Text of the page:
Russians May Have It Too Good for the Central Bank’s TasteBy
Retail sales, real wages gained in July in line with forecasts
Households turning away from saving as recovery picks up speed
Good news for most Russians may be bad news for the central bank as it waits to resume monetary easing after a pause in July.
As wages grow and unemployment stays near a record low, households are increasingly turning away from saving. An index compiled by research company Nielsen, which measures online sentiment, showed consumer confidence rose in April-June to the highest in the last five quarters. The Bank of Russia has said its “moderately tight” stance is needed to motivate consumers to remain frugal even with inflation at its target.
But while retail lending continued to expand in July, both ruble and foreign-currency deposits in dollar terms shrank for the first time since January 2016, according to calculations by Moscow-based Rosbank PJSC. Almost a quarter of all Russians said it’s a good time to buy durable goods and 11 percent believe it’s an appropriate moment to borrow for large purchases, the most respondents to give such answers since 2015, according to July polls conducted by inFOM for the central bank.
“The pattern of the population’s behavior is gradually shifting from saving mode to consumption,” said Evgeny Koshelev, an analyst at Rosbank, the Russian unit of Societe General SA. “While the potential for rate reductions in two-three years won’t necessarily change, the central bank may opt for a more cautious pace of policy easing if any abrupt drops in deposits and spikes in lending emerge going forward.”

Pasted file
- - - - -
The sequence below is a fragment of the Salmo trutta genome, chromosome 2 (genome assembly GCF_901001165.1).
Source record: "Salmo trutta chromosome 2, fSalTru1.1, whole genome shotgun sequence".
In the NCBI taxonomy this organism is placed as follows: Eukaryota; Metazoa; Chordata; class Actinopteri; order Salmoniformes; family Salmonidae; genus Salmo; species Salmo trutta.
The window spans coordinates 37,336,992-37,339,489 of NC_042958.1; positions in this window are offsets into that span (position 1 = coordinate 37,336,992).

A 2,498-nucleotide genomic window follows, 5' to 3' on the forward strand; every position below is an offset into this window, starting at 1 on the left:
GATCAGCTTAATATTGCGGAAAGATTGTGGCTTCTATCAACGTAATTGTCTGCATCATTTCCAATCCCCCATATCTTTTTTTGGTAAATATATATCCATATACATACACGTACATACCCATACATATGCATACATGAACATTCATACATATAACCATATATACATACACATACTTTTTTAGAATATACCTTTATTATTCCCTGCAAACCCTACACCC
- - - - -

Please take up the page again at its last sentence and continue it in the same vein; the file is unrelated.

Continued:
Data released on Thursday showed retail sales added an annual 1 percent in July, expanding for a fourth month after a contraction that lasted for over two years. A period of gains in earnings adjusted for inflation reached a full year as real wages surged 4.6 percent, according to the Federal Statistics Service.
With an economic recovery picking up speed after Russia’s longest recession this century, monetary policy has actually grown more restrictive as inflation slowed faster than anticipated, decelerating in July to 3.9 percent on an annual basis from 5.4 percent at end-2016. The central bank delivered only 100 basis points of easing in three steps in 2017, before halting its easing cycle last month but saying there was still room for decreases in the second half of the year.
The Bank of Russia’s focus has now shifted to keeping price growth stable near the target of 4 percent and anchoring inflation expectations at that level. With the benchmark rate at 9 percent, it’s next scheduled to review borrowing costs on Sept. 15.
Price growth as perceived by Russians was at 11.9 percent in July, while inflation expectations for a year ahead reached 10.7 percent. Among the 30 biggest banks, the weighted average rate on retail deposits in rubles for as long as one year fell to 5.6 percent in June from 6.4 percent at the start of 2017, according to central bank data. The same measure on dollar accounts declined to 0.66 percent from 0.79 percent in the period. Individual savings in foreign currencies make up 22.5 percent of the total.
Policy makers have reiterated that a lower propensity to save could be a source of inflationary pressure in the medium term. The Bank of Russia is monitoring the risk from changes in households’ behavior during the economic recovery, according to First Deputy Governor Ksenia Yudaeva.
“That’s one more reason we act cautiously,” Yudaeva said in an interview last month. “Households compare deposit rates with their inflation expectations. And if returns relative to them go down significantly, then it may result in households starting to think it’s better to consume more -- especially durable goods -- or to invest money in other instruments, for instance in foreign-currency ones.”
Long-term deposits are actually the only instrument available to savers that the central bank can effectively influence with its rate policy, while all others depend more on the trend in incomes and the ruble’s exchange rate, according to Raiffeisenbank.
“With the shift to the consumption model, it will be more difficult for the regulator to affect the population’s behavior with rates,” Stanislav Murashov, an analyst at Raiffeisenbank, said in an emailed note. “Therefore, the efficiency of monetary policy will decrease.”
— With assistance by Zoya Shilova, and Dina Khrennikova